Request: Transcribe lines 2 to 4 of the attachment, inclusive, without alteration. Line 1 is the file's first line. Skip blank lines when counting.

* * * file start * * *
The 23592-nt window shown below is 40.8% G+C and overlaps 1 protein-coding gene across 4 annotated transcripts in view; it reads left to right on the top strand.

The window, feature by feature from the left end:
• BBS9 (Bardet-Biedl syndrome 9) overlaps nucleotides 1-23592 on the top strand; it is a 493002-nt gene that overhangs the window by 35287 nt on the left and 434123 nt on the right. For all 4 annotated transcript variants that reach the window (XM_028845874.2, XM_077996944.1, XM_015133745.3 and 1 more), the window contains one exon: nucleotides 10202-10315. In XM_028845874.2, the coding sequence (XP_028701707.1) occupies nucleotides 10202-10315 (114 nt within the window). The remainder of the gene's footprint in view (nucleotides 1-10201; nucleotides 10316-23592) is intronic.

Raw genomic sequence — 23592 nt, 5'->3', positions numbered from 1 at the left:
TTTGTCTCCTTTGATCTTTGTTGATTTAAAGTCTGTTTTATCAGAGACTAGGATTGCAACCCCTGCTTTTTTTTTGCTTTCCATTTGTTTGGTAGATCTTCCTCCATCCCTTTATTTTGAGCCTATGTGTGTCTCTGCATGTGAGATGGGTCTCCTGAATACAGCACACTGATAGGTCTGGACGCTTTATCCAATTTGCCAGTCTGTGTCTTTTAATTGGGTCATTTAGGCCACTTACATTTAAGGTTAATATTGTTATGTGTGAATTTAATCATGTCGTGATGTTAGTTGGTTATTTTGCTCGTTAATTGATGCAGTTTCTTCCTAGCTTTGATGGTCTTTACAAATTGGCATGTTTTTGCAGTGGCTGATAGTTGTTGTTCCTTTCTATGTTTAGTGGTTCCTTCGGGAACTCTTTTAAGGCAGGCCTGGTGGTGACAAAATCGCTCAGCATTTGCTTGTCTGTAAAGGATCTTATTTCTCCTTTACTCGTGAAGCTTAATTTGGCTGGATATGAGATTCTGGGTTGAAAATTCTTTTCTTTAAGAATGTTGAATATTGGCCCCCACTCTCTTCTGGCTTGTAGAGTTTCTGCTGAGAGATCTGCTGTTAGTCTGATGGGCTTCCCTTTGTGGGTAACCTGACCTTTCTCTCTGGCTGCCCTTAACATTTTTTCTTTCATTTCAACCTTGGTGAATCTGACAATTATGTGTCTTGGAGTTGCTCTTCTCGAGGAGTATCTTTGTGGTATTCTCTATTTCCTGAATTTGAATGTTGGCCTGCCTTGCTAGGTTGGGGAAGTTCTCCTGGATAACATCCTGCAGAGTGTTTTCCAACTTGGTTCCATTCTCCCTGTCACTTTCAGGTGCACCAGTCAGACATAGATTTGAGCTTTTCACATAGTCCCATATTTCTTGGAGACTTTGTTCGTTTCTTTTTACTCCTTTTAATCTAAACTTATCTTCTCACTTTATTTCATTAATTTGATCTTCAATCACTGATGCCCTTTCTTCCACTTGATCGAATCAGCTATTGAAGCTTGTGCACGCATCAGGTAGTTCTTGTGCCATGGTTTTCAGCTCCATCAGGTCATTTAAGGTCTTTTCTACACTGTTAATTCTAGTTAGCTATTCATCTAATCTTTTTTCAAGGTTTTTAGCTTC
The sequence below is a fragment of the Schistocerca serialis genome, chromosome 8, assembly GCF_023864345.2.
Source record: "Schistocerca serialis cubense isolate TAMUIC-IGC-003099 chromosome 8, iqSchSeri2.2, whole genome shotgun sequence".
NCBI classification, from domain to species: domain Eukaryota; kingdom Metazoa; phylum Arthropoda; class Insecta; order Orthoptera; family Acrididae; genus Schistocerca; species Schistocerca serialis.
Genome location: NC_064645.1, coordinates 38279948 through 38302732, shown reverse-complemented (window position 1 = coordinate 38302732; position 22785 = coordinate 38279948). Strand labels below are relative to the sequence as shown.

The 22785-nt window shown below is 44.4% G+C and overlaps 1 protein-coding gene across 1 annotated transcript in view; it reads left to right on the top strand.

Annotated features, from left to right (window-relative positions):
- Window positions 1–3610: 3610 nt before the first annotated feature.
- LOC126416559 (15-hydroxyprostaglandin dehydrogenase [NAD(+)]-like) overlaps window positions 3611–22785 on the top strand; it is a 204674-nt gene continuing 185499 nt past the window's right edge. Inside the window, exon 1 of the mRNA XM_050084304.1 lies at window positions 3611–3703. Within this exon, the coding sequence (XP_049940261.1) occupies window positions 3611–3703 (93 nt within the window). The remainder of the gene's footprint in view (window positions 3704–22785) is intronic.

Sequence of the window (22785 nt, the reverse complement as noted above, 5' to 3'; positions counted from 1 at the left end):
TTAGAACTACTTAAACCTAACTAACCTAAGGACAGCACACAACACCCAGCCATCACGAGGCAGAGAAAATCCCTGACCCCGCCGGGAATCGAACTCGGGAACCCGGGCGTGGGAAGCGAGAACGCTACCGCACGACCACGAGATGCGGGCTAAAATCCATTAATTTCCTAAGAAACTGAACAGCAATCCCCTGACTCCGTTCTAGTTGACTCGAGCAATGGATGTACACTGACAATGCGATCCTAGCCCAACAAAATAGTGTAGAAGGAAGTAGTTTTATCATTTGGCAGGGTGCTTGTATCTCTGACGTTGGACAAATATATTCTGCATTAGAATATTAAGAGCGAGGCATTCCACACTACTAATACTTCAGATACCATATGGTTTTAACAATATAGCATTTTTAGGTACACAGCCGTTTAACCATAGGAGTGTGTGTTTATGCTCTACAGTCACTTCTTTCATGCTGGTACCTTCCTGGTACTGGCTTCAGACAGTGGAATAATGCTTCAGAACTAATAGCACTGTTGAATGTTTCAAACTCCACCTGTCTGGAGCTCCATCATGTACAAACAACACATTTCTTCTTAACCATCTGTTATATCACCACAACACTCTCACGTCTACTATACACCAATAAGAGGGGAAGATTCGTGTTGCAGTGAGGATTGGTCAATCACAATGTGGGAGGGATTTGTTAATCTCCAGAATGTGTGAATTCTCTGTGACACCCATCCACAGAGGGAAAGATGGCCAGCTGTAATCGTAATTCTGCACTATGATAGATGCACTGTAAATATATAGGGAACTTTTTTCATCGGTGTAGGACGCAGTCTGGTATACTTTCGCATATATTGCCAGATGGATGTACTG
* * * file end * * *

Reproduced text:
The window, feature by feature from the left end:
• BBS9 (Bardet-Biedl syndrome 9) overlaps nucleotides 1-23592 on the top strand; it is a 493002-nt gene that overhangs the window by 35287 nt on the left and 434123 nt on the right. For all 4 annotated transcript variants that reach the window (XM_028845874.2, XM_077996944.1, XM_015133745.3 and 1 more), the window contains one exon: nucleotides 10202-10315. In XM_028845874.2, the coding sequence (XP_028701707.1) occupies nucleotides 10202-10315 (114 nt within the window). The remainder of the gene's footprint in view (nucleotides 1-10201; nucleotides 10316-23592) is intronic.

Raw genomic sequence — 23592 nt, 5'->3', positions numbered from 1 at the left: